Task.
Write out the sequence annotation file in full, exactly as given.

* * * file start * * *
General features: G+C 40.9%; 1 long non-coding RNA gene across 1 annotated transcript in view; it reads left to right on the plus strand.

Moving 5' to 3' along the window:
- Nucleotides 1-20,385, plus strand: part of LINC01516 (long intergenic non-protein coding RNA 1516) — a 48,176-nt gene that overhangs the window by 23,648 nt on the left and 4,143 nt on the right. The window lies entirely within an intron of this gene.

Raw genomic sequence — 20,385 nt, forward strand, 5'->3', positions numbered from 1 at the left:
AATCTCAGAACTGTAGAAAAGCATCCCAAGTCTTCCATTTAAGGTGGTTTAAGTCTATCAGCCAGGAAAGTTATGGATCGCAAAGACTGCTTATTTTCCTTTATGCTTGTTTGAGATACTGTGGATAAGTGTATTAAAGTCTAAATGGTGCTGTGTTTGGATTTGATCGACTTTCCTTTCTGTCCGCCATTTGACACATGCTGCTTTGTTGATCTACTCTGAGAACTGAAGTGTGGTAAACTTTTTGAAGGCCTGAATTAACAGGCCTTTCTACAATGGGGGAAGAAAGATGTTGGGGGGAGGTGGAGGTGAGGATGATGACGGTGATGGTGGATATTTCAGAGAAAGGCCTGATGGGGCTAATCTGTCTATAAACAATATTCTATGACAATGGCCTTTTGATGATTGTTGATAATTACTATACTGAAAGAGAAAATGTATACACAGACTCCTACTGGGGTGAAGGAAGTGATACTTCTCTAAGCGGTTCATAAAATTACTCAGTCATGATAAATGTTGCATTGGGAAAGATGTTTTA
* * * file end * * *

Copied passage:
General features: G+C 40.9%; 1 long non-coding RNA gene across 1 annotated transcript in view; it reads left to right on the plus strand.

Moving 5' to 3' along the window:
- Nucleotides 1-20,385, plus strand: part of LINC01516 (long intergenic non-protein coding RNA 1516) — a 48,176-nt gene that overhangs the window by 23,648 nt on the left and 4,143 nt on the right. The window lies entirely within an intron of this gene.

Raw genomic sequence — 20,385 nt, forward strand, 5'->3', positions numbered from 1 at the left:
AATCTCAGAACTGTAGAAAAGCATCCCAAGTCTTCCATTTAAGGTGGTTTAAGTCTATCAGCCAGGAAAGTTATGGATCGCAAAGACTGCTTATTTTCCTTTATGCTTGTTTGAGATACTGTGGATAAGTGTATTAAAGTCTAAATGGTGCTGTGTTTGGATTTGATCGACTTTCCTTTCTGTCCGCCATTTGACACATGCTGCTTTGTTGATCTACTCTGAGAACTGAAGTGTGGTAAACTTTTTGAAGGCCTGAATTAACAGGCCTTTCTACAATGGGGGAAGAAAGATGTTGGGGGGAGGTGGAGGTGAGGATGATGACGGTGATGGTGGATATTTCAGAGAAAGGCCTGATGGGGCTAATCTGTCTATAAACAATATTCTATGACAATGGCCTTTTGATGATTGTTGATAATTACTATACTGAAAGAGAAAATGTATACACAGACTCCTACTGGGGTGAAGGAAGTGATACTTCTCTAAGCGGTTCATAAAATTACTCAGTCATGATAAATGTTGCATTGGGAAAGATGTTTTA